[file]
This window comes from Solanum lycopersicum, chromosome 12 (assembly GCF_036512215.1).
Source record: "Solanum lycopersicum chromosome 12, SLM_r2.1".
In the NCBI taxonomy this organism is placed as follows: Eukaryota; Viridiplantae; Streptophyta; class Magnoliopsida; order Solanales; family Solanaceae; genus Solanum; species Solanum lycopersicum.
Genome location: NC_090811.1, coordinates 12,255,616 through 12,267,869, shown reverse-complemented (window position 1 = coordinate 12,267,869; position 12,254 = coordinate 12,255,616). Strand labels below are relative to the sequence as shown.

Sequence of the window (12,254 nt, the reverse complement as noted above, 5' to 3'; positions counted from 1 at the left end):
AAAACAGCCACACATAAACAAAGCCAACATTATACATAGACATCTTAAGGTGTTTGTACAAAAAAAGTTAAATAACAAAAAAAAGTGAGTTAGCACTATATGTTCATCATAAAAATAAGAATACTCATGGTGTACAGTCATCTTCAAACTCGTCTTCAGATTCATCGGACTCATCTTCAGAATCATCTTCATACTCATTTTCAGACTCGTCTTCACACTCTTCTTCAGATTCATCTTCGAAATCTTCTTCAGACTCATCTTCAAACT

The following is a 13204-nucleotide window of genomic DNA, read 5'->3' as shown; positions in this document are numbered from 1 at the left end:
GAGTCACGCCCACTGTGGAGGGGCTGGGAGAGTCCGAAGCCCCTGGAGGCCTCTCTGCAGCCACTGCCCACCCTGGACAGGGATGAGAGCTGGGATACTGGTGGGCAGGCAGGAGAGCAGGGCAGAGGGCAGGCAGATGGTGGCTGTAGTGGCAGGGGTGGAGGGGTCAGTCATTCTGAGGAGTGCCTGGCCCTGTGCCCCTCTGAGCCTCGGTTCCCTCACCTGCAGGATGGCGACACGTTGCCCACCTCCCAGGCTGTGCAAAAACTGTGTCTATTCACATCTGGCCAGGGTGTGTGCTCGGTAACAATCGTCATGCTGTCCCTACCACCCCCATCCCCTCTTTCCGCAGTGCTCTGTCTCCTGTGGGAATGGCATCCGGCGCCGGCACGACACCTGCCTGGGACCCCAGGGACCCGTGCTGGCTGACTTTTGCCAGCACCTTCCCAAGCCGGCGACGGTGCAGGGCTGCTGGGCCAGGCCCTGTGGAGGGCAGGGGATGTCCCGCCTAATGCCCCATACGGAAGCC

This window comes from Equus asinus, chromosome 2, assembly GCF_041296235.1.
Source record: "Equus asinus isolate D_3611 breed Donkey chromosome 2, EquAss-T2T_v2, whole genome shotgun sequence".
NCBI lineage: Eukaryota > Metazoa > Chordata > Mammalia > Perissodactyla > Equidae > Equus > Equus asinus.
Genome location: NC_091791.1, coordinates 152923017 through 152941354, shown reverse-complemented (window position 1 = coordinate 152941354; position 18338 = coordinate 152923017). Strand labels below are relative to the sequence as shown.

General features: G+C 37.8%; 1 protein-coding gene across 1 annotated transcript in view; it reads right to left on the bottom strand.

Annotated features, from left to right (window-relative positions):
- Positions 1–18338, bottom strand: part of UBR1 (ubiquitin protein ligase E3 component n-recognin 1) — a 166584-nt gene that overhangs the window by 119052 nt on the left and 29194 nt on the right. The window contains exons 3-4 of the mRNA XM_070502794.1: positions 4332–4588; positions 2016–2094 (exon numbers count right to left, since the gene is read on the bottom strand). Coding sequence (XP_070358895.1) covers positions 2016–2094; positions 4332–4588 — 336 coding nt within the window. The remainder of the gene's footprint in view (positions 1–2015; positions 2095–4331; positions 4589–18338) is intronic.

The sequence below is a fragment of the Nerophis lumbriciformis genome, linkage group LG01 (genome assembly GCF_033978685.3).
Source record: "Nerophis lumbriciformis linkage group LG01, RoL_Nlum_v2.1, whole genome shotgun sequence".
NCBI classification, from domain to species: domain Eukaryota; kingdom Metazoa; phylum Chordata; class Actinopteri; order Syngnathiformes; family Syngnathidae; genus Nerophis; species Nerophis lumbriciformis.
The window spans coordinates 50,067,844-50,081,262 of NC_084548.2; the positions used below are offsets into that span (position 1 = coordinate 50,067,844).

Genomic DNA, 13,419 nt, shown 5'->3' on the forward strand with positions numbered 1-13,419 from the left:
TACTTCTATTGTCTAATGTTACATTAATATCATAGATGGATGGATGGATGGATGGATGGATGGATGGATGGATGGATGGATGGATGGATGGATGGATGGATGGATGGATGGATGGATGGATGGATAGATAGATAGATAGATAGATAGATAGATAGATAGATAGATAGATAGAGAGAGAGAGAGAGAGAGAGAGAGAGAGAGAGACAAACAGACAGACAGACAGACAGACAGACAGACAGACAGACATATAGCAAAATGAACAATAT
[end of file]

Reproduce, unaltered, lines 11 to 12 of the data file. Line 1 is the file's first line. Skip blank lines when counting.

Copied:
NCBI lineage: Eukaryota > Metazoa > Chordata > Mammalia > Perissodactyla > Equidae > Equus > Equus asinus.
Genome location: NC_091791.1, coordinates 152923017 through 152941354, shown reverse-complemented (window position 1 = coordinate 152941354; position 18338 = coordinate 152923017). Strand labels below are relative to the sequence as shown.